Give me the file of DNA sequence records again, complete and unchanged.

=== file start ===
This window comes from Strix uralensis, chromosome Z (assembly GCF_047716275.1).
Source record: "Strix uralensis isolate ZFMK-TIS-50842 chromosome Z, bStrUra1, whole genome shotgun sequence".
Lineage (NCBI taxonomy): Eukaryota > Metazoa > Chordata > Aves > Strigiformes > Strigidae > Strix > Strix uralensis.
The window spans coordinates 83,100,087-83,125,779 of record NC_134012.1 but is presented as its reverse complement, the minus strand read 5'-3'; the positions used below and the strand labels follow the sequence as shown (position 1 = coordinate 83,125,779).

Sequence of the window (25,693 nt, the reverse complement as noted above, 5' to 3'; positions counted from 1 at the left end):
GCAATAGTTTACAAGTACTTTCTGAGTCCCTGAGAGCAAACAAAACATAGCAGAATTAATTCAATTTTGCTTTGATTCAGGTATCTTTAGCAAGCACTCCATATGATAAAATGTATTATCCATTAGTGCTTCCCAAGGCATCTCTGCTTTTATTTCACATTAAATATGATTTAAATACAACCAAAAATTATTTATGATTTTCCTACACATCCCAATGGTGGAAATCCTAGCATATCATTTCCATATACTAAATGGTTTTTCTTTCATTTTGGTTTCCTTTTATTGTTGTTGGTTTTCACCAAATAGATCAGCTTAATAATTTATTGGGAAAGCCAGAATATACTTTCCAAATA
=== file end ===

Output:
This window comes from Strix uralensis, chromosome Z (assembly GCF_047716275.1).
Source record: "Strix uralensis isolate ZFMK-TIS-50842 chromosome Z, bStrUra1, whole genome shotgun sequence".
Lineage (NCBI taxonomy): Eukaryota > Metazoa > Chordata > Aves > Strigiformes > Strigidae > Strix > Strix uralensis.
The window spans coordinates 83,100,087-83,125,779 of record NC_134012.1 but is presented as its reverse complement, the minus strand read 5'-3'; the positions used below and the strand labels follow the sequence as shown (position 1 = coordinate 83,125,779).

Sequence of the window (25,693 nt, the reverse complement as noted above, 5' to 3'; positions counted from 1 at the left end):
GCAATAGTTTACAAGTACTTTCTGAGTCCCTGAGAGCAAACAAAACATAGCAGAATTAATTCAATTTTGCTTTGATTCAGGTATCTTTAGCAAGCACTCCATATGATAAAATGTATTATCCATTAGTGCTTCCCAAGGCATCTCTGCTTTTATTTCACATTAAATATGATTTAAATACAACCAAAAATTATTTATGATTTTCCTACACATCCCAATGGTGGAAATCCTAGCATATCATTTCCATATACTAAATGGTTTTTCTTTCATTTTGGTTTCCTTTTATTGTTGTTGGTTTTCACCAAATAGATCAGCTTAATAATTTATTGGGAAAGCCAGAATATACTTTCCAAATA